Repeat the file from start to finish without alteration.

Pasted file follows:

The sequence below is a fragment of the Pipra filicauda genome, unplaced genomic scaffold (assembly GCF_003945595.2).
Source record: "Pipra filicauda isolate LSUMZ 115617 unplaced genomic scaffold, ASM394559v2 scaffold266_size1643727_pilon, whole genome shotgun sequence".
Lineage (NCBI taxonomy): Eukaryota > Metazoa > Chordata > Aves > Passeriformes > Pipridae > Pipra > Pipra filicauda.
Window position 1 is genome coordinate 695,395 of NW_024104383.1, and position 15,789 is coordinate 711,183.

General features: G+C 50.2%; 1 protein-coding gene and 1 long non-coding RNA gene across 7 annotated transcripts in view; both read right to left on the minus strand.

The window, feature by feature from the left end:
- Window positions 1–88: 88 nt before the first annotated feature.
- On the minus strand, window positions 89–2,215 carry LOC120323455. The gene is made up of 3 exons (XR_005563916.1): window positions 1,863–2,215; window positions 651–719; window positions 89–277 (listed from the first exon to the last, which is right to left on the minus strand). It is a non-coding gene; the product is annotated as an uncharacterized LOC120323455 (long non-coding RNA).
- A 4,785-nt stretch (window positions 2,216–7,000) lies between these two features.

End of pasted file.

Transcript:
The sequence below is a fragment of the Pipra filicauda genome, unplaced genomic scaffold (assembly GCF_003945595.2).
Source record: "Pipra filicauda isolate LSUMZ 115617 unplaced genomic scaffold, ASM394559v2 scaffold266_size1643727_pilon, whole genome shotgun sequence".
Lineage (NCBI taxonomy): Eukaryota > Metazoa > Chordata > Aves > Passeriformes > Pipridae > Pipra > Pipra filicauda.
Window position 1 is genome coordinate 695,395 of NW_024104383.1, and position 15,789 is coordinate 711,183.

General features: G+C 50.2%; 1 protein-coding gene and 1 long non-coding RNA gene across 7 annotated transcripts in view; both read right to left on the minus strand.

The window, feature by feature from the left end:
- Window positions 1–88: 88 nt before the first annotated feature.
- On the minus strand, window positions 89–2,215 carry LOC120323455. The gene is made up of 3 exons (XR_005563916.1): window positions 1,863–2,215; window positions 651–719; window positions 89–277 (listed from the first exon to the last, which is right to left on the minus strand). It is a non-coding gene; the product is annotated as an uncharacterized LOC120323455 (long non-coding RNA).
- A 4,785-nt stretch (window positions 2,216–7,000) lies between these two features.